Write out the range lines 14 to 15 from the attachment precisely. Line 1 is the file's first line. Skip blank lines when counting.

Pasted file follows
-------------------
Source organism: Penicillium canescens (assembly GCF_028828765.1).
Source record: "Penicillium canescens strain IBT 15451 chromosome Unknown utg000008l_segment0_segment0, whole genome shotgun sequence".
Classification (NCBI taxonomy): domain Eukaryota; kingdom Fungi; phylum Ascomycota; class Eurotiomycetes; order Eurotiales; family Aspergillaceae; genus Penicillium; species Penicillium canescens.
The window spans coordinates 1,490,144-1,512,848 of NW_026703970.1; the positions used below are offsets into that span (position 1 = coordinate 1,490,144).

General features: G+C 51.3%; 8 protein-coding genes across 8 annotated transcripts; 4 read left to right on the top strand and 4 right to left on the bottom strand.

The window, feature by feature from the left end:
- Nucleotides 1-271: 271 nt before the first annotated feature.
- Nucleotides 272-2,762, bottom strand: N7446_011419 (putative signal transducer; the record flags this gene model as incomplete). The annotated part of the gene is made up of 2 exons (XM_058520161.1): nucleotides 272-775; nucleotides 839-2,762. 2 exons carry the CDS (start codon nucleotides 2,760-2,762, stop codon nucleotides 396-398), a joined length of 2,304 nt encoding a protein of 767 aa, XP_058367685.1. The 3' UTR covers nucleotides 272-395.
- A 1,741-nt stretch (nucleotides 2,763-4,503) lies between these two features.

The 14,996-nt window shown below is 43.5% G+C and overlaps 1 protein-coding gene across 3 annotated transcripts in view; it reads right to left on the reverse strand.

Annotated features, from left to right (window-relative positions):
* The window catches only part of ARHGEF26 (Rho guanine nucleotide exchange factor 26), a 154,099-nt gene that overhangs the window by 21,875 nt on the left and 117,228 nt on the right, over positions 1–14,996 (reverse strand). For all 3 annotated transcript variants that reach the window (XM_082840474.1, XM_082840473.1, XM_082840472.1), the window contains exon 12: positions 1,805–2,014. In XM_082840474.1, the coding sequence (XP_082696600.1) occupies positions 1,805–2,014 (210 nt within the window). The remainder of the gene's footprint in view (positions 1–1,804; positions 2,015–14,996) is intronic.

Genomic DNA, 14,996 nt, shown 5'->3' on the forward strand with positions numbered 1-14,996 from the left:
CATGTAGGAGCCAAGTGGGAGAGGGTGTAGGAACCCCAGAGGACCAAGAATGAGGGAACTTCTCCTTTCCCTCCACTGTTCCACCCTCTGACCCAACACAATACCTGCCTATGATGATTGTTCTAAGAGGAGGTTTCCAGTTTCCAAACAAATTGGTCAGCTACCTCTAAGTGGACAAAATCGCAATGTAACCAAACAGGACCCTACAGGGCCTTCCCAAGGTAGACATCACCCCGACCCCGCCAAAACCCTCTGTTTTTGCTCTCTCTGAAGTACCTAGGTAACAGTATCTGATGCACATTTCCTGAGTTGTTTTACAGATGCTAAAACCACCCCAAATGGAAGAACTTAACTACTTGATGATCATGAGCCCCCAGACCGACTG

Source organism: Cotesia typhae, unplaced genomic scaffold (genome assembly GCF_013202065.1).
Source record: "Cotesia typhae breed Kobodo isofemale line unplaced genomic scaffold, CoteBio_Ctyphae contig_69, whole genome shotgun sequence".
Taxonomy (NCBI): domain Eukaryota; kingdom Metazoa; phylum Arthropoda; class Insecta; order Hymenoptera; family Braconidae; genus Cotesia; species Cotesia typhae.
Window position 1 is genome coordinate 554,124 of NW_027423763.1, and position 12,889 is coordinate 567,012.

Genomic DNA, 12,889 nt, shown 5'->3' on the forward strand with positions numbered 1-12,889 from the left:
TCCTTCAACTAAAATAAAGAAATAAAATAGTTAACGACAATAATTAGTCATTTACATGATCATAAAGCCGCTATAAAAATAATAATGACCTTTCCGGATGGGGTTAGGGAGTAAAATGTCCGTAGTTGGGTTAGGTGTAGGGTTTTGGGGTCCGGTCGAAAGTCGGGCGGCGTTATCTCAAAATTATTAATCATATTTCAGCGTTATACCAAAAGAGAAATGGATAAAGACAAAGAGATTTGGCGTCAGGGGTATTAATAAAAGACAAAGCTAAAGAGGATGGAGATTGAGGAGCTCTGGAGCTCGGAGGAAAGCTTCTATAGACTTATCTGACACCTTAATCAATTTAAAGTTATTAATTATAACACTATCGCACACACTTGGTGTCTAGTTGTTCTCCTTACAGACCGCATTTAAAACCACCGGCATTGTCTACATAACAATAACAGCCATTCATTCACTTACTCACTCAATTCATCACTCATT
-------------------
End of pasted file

CATGTAGGAGCCAAGTGGGAGAGGGTGTAGGAACCCCAGAGGACCAAGAATGAGGGAACTTCTCCTTTCCCTCCACTGTTCCACCCTCTGACCCAACACAATACCTGCCTATGATGATTGTTCTAAGAGGAGGTTTCCAGTTTCCAAACAAATTGGTCAGCTACCTCTAAGTGGACAAAATCGCAATGTAACCAAACAGGACCCTACAGGGCCTTCCCAAGGTAGACATCACCCCGACCCCGCCAAAACCCTCTGTTTTTGCTCTCTCTGAAGTACCTAGGTAACAGTATCTGATGCACATTTCCTGAGTTGTTTTACAGATGCTAAAACCACCCCAAATGGAAGAACTTAACTACTTGATGATCATGAGCCCCCAGACCGACTG

Source organism: Cotesia typhae, unplaced genomic scaffold (genome assembly GCF_013202065.1).